Real Salt Lake, though, won an unexpected title on PK’s in the final, proof positive that MLS has parity if not excellence among its teams.

Philadelphia comes in next season, Portland and Vancouver after that and perhaps Montreal a year later. All in all, the business of soccer continues to evolve — even if the American player development system seems more threadbare than ever.


Lionel Messi and Barcelona won the European Cup with a dominant final performance over Manchester United as the UEFA Champions League proved once again that it is the world’s premier tournament.

Barcelona’s Champions League victory was not without merit or controversy. Pep Guardiola’s Spanish League and Spanish Cup champions completed their remarkable triple on a night when everything clicked for them.

But there will always be Chelsea supporters who believe that Barca never should have been in Rome and that the final should have been a repeat of the 2008 match won by United on penalties over the Stamford Bridge Blues.

At issue were the final minutes of the second leg of the semifinal in London when Chelsea claimed at least two penalties, got neither, then suffered the ultimate agony when Andres Iniesta scored the Barcelona goal in stoppage time that eliminated the Blues.

Didier Drogba protested so vigorously that UEFA suspended him for the start of this year’s Champions League.

The controversy aside, the Champions League again offered the highest level of the game – far more competitive than many of the World Cup qualifiers.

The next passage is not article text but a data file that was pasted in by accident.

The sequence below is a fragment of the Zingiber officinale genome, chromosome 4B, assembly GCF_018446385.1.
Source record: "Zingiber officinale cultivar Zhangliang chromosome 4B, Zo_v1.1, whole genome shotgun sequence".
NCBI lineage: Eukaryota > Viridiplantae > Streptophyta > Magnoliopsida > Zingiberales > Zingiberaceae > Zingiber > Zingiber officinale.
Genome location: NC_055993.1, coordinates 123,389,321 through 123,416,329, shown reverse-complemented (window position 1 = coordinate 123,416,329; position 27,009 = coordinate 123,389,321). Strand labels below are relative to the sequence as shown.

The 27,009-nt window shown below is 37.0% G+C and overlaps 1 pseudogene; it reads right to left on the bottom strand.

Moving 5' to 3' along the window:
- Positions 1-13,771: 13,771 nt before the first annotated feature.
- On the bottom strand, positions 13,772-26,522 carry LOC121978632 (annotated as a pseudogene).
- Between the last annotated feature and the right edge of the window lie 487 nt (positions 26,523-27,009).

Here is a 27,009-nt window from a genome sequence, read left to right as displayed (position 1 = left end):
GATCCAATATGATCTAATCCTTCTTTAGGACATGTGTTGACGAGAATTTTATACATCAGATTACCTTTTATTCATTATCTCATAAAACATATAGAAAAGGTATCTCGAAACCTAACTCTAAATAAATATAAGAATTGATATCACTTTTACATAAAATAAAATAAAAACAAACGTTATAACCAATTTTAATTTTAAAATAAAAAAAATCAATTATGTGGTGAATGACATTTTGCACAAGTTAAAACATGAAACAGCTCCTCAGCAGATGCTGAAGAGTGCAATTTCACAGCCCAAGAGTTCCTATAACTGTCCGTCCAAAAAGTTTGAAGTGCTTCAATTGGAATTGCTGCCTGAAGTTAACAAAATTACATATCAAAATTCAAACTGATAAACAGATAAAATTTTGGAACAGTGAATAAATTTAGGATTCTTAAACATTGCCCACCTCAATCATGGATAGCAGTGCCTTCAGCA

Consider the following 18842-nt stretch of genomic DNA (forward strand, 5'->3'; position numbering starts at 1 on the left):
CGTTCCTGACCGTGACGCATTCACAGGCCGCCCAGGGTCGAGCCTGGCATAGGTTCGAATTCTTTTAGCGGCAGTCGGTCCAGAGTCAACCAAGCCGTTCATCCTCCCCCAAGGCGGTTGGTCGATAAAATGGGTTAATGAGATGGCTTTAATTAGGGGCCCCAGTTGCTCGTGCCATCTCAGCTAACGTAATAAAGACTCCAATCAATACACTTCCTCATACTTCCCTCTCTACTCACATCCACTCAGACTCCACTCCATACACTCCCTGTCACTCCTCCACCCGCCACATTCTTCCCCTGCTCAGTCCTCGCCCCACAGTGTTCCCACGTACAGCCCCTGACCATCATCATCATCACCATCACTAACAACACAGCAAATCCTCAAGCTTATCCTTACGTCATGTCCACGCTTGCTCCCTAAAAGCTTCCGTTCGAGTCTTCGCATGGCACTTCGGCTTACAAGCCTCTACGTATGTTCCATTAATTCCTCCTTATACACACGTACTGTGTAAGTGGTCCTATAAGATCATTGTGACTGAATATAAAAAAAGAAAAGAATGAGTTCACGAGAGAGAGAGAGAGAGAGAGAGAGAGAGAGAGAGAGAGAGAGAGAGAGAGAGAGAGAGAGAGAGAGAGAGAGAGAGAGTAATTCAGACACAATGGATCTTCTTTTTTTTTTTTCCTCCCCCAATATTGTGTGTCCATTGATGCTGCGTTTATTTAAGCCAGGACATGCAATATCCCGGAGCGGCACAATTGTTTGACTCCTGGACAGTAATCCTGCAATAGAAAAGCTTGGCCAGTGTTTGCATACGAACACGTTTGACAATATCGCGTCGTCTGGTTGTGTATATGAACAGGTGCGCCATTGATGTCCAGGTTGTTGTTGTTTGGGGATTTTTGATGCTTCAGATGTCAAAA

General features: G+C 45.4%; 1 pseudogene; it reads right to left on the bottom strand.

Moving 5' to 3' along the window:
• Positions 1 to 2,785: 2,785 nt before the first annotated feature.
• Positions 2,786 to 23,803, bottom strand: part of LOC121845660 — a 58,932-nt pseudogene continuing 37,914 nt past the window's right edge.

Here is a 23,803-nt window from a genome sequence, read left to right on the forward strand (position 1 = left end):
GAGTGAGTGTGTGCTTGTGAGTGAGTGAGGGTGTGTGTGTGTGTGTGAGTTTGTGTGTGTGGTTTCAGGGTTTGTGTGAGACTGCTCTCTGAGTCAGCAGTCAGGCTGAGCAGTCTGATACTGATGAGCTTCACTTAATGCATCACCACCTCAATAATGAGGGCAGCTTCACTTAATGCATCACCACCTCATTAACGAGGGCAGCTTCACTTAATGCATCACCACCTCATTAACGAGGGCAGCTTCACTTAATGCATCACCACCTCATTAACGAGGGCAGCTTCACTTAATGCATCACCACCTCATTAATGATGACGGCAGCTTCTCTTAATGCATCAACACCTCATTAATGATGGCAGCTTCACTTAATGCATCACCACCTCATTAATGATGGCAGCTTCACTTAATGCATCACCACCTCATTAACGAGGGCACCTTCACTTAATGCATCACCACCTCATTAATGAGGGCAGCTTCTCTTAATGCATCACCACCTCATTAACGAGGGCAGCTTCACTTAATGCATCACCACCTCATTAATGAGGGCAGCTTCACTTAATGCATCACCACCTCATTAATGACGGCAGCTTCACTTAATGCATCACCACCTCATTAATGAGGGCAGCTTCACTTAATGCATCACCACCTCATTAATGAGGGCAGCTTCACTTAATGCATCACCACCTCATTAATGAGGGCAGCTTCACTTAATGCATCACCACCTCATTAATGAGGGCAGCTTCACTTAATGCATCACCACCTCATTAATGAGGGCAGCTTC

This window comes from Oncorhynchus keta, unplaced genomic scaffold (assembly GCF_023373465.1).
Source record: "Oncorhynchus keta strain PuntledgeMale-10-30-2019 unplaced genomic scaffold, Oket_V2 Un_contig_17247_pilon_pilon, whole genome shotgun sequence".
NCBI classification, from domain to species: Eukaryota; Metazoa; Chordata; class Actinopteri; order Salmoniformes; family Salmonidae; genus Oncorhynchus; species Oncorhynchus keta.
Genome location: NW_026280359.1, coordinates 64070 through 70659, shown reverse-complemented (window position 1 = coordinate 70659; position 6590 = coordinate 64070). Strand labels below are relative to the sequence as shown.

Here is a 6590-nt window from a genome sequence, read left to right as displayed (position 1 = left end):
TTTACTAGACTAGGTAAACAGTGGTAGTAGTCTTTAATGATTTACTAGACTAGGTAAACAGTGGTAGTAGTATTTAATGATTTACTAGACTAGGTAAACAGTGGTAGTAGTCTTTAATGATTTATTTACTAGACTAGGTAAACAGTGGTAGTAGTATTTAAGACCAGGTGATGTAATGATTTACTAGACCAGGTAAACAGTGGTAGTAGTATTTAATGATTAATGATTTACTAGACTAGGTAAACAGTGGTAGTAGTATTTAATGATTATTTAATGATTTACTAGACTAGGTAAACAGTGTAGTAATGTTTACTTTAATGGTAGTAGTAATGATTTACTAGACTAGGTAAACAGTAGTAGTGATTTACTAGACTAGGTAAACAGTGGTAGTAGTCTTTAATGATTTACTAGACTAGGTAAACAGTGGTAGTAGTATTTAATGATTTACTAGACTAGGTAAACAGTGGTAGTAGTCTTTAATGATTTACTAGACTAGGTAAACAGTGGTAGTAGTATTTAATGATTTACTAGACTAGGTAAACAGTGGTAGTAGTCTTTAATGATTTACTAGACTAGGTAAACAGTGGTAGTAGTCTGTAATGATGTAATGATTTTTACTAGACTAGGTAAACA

The Premier League, now showing regularly on all three of the big U.S. television sports networks, expanded its grip on the global club game, becoming must-see TV even in the early morning hours.

The Prem’s remarkable grip on American soccer fans was obvious this summer when touring Chelsea (amongst other top European sides) attracted huge crowds.

On the field back in England, not much has changed. Aston Villa made a strong run for a Champions League spot but faded down the stretch. Brad Friedel’s team is challenging again this season but nothing anybody does seems able to break the Chelsea-Manchester United hold on the title and most of the other honors, as well.

The jury remains out on the big money moves at Manchester City and the resurgence of Tottenham Hotspur bears watching. Arsenal and Liverpool, though, have not lost their positions in the top four as yet, however.


As we mentioned, FIFA has not yet taken adequate steps to stanch the movement of Asian gambling syndicates into the world’s game. A major match-fixing scandal, with some 300 participants, involving 200 games — and 12 European Cup matches — broke in late November.

At press time, little has been done about the issues raised by this massive criminal case other than the tossing of a few small teams onto the fire.

The fact is, this is the third major match-fixing scandal in as many years, and even though the governors of the game profess outrage at each incident, their words and excuses are sounding increasingly hollow.

It is clear that match-fixing, like doping, is not the work of a few ‘bad apples,’ or ‘rogue’ players, but a systemic, wide-ranging problem which threatens to destroy the game itself.

Also unresolved are the many financial problems sinking teams at all levels. From the lower divisions of Italy and Germany, to so-called giants of the game like Glasgow Rangers and Liverpool, clubs are drowning in debt.

Despite what some might tell you, the problems are not solely caused by player salaries and the lack of a hard cap — though that certainly would help ease some of the pain.

Instead, much of the blame rests on club owners’ irresponsible lending strategies, which leveraged clubs to levels that are simply unsupportable.

Fixing these two issues will require deep and painful changes in soccer’s culture, and far more than the usual platitudes issued from Zurich.

Whether or not they can be made at all, is a question for next year.

Jamie Trecker is a senior soccer writer for FoxSoccer.com.